Maybe because of my Ames Iowa connection, I am warmly embraced. “Kak della? (how are you?)” Smiles, handshakes and hugs from everyone. It feels like a family reunion even though I have just met everyone a week ago. Someone says in Russian, “He's got a Konotop family now.” I smile broadly.

The Ukrainian Orthodox clerics pray and pray. The President speaks and promises to furnish and altar piece in honor of St Nicholas from his own funds. I only get to see the president from afar. My fantasy of telling the President that I am a Peace Corps Volunteer fades. It's high noon and the sun is getting real hot. All of us are wilting.

“Let's go, “ say my three escorts. “We want to take you to the Battle of Konotop festival. You will see real Cossack culture.” I did not know we were going to a festival when I started my day, but then again – “Why not. It will be fun!”

The Battle of Konotop was a part of a larger struggle between Poland and Russia. It happened in an era when Cossack tribes within this region were vying with one another for a broader national identity. To say that it was a time of external and internal tumult, is probably an understatement. You can read more at

The Russians suffered a stunning defeat. And today some Ukrainians recall this battle in the current struggles for identity amidst Russian influence. Other Ukrainians just enjoy the festival.
Here is a short version of what I have learned about the Battle of Konotop. It has dead horses in it too. The Russian Calvary thought it would sweep through the area on its way to battling with the Poles. But unexpectedly they met stiff Cossack and Tarter resistance.

One day the Cossacks – Tarter alliance managed to take back a bridge that the Russian Calvary had used to cross the river. Stealthily they dismantled the bridge and used the lumber to forge a damn. Of course in this flat land, the result was wide spread flooding. Remember how Catherine The Great got stuck in Konotop?

The next day the Cossacks and Tartars staged an ambush. The Russian Calvary stumbled. The harder they tried the more enmeshed in the swampy landscape they became. Historians disagree but as many as 30,000 combatants may have been killed. And that's not counting the horses who also sucummed that day. Again Konotop means dead horses.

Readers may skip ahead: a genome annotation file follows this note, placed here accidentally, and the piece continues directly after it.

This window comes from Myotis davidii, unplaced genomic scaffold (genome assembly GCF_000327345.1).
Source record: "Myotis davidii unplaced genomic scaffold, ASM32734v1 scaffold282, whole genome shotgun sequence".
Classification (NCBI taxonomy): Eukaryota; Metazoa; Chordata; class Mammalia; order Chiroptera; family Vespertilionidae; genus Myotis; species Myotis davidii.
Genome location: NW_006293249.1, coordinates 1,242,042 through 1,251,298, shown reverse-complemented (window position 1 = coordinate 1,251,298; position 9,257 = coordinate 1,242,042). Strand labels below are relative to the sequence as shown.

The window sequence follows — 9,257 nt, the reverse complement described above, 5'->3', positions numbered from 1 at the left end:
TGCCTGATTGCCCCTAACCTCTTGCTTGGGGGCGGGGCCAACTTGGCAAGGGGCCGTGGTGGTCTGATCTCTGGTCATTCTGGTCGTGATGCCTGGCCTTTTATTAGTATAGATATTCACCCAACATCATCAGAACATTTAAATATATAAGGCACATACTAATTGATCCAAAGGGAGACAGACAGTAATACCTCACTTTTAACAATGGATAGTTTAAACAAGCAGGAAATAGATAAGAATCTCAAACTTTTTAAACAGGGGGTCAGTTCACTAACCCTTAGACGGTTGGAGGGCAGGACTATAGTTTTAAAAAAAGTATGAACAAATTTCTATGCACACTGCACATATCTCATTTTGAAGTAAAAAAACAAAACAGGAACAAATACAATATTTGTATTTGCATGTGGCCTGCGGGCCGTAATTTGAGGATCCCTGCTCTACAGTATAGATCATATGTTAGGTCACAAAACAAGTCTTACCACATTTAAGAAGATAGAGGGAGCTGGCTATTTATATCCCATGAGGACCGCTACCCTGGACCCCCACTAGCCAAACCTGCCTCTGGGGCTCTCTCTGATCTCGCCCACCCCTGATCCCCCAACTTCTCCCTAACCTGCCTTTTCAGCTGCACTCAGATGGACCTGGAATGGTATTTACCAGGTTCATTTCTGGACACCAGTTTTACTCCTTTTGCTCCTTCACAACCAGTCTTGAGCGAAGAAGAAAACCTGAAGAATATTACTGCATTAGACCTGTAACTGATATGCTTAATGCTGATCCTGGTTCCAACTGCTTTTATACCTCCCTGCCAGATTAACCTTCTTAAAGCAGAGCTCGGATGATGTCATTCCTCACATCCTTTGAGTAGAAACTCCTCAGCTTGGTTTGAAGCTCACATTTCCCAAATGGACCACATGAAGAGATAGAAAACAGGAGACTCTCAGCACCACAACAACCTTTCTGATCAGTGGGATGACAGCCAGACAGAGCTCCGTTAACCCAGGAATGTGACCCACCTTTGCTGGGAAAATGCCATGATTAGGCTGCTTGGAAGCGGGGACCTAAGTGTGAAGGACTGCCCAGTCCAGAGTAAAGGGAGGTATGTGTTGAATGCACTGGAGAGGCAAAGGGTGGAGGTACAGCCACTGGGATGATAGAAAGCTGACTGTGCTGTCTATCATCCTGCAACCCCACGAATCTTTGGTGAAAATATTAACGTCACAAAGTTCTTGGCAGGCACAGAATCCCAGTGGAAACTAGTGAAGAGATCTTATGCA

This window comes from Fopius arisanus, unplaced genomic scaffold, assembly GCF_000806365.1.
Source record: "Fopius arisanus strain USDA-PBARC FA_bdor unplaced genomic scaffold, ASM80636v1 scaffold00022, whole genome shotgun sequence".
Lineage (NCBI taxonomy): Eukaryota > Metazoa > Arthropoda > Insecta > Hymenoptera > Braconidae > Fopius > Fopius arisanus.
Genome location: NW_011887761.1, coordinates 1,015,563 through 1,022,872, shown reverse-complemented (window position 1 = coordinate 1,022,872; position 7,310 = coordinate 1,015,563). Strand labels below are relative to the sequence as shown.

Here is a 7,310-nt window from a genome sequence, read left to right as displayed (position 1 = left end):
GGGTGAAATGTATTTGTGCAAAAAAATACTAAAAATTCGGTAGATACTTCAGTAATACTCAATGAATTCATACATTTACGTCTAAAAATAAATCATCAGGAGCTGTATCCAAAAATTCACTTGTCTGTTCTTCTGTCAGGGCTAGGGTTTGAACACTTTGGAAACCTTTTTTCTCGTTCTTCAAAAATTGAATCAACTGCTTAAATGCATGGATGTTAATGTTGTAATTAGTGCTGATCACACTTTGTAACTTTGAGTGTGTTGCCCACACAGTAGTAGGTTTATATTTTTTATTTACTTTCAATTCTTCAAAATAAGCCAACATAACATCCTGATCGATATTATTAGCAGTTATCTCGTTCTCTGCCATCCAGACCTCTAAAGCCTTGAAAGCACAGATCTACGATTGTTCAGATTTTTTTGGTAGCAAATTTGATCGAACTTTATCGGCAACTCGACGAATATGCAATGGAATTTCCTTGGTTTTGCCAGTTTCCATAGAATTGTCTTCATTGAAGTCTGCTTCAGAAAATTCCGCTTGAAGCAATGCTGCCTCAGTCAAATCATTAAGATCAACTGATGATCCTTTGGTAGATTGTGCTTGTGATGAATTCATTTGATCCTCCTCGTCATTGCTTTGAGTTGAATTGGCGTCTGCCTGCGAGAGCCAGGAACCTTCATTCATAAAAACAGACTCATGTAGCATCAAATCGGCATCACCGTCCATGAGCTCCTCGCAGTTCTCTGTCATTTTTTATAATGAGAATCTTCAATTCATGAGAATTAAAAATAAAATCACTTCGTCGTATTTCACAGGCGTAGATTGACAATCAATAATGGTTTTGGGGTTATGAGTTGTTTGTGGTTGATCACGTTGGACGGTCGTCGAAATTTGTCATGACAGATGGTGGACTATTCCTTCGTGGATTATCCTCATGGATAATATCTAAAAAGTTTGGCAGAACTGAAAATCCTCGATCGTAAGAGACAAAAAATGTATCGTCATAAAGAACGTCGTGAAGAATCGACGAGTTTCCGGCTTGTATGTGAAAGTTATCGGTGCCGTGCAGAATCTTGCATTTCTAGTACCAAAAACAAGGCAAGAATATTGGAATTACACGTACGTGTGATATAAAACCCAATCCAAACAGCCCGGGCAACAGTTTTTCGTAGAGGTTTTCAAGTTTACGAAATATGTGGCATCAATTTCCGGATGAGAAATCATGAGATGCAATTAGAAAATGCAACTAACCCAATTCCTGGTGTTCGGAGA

Politics and warfare aside, the Festival is stunning. A huge stage features Ukrainian song and dance. There is not a moment without a performance. So much pride is being exhibited in this cultural celebration. I am mesmerized. Click here and become mesmerized yourself.

We wander through the Festival. “Won't you try your hand at archery,” says Annya? Men in Cossack gear have set up a target and a crowd is taking turns. It must not be so easy since I do not see many hit the target. I hesitate but she says, “wait here.” A few moments later she beckons me over to the line where people are awaiting a turn.

Standing there is Daniel, a young fellow whom we met on the Marshrutka ride to the festival.

What a ride. I count 48 people on the Marshrutka where there are seats for 16. We are stuffed. I do not have to hold on since human bodies hold me in place. Daniel hears my English and informs everyone that there is an American on board. “I love American,” says one woman. A young man offers me a swig of beer. Annya says that my presence added levity to what could have been a hot nasty ride.

Daniel is delighted to see me again. He tells me that I can have his place in line. I decline thinking that he has been waiting a long time for his chance. But Daniel insists. “You are my American friend.” Others push me forward and before I know what is happening, I am next in line.

Well, I did not hit the target, but I was close...real close!!! I think - Potom! Potom! Just wait until next year.